Portage County Farm Bureau volunteers unload pork for distribution to local food banks.

For a while in late spring, there was a significant slowdown in meat production.

Food chain disruptions due to the COVID-19 pandemic resulted in meat processing bottlenecks. Grocery and food pantry refrigerators and freezers were running low or on empty, despite an increased need for healthy proteins.

Farm Bureaus in central and northeast Ohio — among others —burst into action. Using long-established and trusted relationships with community partners, they helped provide thousands of pounds of pork and other meat products to those in need.

Pickaway County Farm Bureau, Pickaway County Community Foundation and Delaware County Foundation worked with local farmers to supply local food banks with Ohio-raised pork.

“We are always looking to generate win-win opportunities,” said Chris Baker, president and CEO of Delaware County Foundation. “As the number of residents out of work and seeking assistance from food banks increases, some farmers have struggled due to disruptions at processing facilities. With a modest grant from the Foundation’s Community Crisis Fund, we are pleased to be able to feed hundreds of people while supporting local businesses.”

When partners learned the meat processing plant in Orient was reopening after temporary closure, they sprung into action and purchased 30 hogs from Ohio farmers to process for local food banks in Delaware and Pickaway counties.

“This is a great opportunity for our county to work with the Pickaway County Farm Bureau and our local food banks to bring fresh pork to our county at a time when food insecurities are so high,” said Jan Shannon, executive director of the Pickaway County Community Foundation.

Trumbull County Farm Bureau’s Farmers Care-Feeding Communities program donated pork to families in need in northeast Ohio.

“The coordination efforts through working with the Delaware County Foundation have been a great opportunity to show how local foundations can partner with each other as well as other organizations such as the local Farm Bureau to make an important impact on our service areas.”

The one issue that was paramount in solving when this opportunity arose was storage. However, through partnerships, the organizations were able to reach out to two local schools and used their walk-in freezers to store the pork until distribution.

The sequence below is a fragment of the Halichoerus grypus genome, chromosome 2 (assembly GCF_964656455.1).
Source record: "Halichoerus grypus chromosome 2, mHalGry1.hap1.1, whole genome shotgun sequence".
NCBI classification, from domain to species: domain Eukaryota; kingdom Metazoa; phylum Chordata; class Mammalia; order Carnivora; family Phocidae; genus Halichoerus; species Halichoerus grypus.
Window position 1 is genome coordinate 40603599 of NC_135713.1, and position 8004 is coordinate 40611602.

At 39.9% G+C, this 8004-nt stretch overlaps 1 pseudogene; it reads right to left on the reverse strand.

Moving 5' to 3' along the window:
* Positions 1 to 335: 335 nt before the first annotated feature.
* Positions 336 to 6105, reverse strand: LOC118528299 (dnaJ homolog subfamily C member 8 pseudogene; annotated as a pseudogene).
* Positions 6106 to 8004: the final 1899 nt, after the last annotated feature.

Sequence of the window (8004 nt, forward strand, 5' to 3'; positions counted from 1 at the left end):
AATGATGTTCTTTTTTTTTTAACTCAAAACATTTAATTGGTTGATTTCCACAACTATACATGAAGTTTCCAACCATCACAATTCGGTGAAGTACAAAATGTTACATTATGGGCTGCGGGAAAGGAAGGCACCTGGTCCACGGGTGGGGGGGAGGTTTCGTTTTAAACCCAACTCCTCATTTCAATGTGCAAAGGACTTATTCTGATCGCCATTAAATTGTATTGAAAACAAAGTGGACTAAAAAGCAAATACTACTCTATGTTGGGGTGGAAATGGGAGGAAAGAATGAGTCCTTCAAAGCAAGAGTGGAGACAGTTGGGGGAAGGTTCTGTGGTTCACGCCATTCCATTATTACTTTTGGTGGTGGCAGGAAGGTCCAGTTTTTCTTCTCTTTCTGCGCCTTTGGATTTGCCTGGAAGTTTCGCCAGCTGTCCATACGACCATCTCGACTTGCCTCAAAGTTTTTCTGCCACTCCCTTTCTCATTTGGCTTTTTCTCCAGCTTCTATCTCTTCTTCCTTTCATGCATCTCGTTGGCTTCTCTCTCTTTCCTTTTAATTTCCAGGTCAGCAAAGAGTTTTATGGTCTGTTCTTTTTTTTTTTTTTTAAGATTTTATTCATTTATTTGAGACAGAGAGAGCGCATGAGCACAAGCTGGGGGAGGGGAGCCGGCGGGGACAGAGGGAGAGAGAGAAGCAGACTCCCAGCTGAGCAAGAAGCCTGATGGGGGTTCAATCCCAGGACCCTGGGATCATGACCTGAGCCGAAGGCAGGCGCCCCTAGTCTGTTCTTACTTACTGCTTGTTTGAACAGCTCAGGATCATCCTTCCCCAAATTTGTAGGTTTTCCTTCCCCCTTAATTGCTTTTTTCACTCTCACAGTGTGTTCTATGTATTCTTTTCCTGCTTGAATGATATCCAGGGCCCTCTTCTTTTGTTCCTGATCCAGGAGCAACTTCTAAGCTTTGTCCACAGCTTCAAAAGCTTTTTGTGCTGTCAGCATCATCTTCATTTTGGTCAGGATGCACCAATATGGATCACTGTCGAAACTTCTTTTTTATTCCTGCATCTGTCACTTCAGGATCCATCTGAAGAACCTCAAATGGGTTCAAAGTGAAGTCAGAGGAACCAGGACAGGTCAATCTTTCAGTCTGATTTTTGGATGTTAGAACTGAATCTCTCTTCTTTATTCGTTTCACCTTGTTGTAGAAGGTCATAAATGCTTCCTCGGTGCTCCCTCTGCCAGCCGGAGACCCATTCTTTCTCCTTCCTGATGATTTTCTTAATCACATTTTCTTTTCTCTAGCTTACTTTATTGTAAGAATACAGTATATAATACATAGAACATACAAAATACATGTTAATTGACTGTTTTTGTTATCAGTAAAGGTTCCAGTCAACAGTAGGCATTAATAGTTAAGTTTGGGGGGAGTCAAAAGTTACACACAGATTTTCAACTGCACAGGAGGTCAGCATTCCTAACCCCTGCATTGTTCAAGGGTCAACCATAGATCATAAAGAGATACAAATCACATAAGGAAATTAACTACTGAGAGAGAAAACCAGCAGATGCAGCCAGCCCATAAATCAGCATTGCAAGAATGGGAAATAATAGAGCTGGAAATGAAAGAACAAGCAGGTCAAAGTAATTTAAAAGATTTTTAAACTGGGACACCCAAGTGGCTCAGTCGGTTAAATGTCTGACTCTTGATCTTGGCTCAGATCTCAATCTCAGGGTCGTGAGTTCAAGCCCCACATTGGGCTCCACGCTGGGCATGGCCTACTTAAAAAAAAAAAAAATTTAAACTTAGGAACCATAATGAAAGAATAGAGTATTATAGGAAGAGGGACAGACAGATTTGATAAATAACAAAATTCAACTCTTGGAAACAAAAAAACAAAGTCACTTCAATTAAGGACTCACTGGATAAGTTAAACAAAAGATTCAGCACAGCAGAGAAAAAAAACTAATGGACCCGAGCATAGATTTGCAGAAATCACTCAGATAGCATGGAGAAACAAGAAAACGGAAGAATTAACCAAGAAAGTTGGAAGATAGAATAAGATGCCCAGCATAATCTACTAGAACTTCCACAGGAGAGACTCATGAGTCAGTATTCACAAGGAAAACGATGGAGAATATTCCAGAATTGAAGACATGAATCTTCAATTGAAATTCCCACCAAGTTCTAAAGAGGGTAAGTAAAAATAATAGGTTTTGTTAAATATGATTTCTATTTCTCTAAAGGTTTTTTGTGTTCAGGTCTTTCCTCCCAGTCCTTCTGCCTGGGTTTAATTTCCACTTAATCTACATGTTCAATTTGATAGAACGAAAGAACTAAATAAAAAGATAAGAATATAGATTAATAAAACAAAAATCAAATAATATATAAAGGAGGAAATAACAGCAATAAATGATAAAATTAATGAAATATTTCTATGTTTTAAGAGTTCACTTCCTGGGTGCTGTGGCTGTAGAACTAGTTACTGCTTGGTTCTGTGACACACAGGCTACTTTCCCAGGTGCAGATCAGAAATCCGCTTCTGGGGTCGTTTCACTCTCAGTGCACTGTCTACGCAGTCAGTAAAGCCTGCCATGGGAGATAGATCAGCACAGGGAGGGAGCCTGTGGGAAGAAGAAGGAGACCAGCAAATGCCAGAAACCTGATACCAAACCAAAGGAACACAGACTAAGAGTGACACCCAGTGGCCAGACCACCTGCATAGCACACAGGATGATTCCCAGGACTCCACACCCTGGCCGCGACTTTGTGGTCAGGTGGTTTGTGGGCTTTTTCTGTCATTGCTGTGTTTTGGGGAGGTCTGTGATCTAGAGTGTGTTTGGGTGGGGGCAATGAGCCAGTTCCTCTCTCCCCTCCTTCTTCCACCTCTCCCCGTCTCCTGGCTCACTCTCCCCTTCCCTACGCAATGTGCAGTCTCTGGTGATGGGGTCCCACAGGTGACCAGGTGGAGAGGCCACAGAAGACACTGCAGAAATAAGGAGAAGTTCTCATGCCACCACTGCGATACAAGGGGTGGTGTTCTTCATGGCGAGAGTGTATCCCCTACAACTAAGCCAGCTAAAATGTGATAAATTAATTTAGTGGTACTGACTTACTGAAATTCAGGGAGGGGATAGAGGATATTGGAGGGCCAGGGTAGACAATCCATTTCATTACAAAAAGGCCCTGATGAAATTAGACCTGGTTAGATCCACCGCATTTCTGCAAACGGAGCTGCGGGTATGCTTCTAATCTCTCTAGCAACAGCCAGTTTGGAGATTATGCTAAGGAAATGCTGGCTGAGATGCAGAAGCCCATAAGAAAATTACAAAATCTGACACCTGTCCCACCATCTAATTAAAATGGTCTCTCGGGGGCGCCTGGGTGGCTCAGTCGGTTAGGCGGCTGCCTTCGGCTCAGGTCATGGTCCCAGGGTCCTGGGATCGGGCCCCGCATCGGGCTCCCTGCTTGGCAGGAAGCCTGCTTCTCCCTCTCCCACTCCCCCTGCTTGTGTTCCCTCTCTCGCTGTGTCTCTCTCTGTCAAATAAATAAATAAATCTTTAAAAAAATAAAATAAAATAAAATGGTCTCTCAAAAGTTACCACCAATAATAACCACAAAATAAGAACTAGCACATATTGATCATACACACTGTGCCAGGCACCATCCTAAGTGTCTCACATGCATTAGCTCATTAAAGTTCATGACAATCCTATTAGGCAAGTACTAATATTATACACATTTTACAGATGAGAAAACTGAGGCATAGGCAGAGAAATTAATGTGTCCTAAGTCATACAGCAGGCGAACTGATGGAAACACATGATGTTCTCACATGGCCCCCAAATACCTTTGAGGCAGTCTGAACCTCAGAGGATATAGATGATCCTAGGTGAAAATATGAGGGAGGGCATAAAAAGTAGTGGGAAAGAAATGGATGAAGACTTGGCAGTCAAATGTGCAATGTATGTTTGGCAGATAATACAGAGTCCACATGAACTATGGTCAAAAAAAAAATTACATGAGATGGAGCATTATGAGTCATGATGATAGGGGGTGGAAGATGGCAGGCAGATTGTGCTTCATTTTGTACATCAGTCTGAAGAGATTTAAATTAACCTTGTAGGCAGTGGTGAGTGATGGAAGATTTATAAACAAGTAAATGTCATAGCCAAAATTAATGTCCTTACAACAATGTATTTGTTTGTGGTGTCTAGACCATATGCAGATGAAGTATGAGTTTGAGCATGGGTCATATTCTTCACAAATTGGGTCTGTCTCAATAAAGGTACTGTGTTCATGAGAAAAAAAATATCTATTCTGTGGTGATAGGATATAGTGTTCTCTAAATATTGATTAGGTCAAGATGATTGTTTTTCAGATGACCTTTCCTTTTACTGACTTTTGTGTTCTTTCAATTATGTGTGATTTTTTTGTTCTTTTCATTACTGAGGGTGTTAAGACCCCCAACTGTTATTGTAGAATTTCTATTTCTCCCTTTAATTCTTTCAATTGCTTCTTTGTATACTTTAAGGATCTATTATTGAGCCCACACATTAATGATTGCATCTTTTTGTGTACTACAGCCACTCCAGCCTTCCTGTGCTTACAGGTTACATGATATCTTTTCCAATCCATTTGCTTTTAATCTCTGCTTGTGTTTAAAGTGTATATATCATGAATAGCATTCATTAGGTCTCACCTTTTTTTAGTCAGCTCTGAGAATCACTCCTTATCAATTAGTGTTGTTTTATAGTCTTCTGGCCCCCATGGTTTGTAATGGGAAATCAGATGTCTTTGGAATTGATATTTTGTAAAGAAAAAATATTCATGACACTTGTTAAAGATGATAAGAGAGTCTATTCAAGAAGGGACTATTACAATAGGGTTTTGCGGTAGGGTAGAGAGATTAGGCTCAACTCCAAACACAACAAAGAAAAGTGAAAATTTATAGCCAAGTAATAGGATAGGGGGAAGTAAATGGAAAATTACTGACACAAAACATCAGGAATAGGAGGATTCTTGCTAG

“In addition to the generosity of our community foundation partners, the Ohio Pork Council provided financial support through their Pork Power program,” said Ivory Harlow, Ohio Farm Bureau organization director for Fairfield, Hocking, Pickaway and Ross counties. “Farm to Food banks’ local impact aligns with the Farm Bureau’s mission to work together with Ohio farmers to advance agriculture and strengthen communities.”

Late June, the Pickaway County Farm Bureau repeated the project, partnering with the Pickaway County Community Foundation, Ohio Beef Council and Well Being Foundation to purchase 17 steers from junior fair exhibitors. The locally raised beef was processed and distributed to area food banks.

Building and sustaining relationships with the community is a key component to the success of such initiatives, according to Rob Leeds, president of Delaware County Farm Bureau.

“When you think of Delaware County, you think of a suburban-type county,” he said. “But always when you look at events around the county, farmers are highly involved and rural residents and Farm Bureau are highly involved. Farm Bureau does a great job of keeping those connections (between farmers and suburban residents).”

Helping food banks in northeast Ohio

Those connections were also on display in northeast Ohio where county Farm Bureaus donated meat to food banks.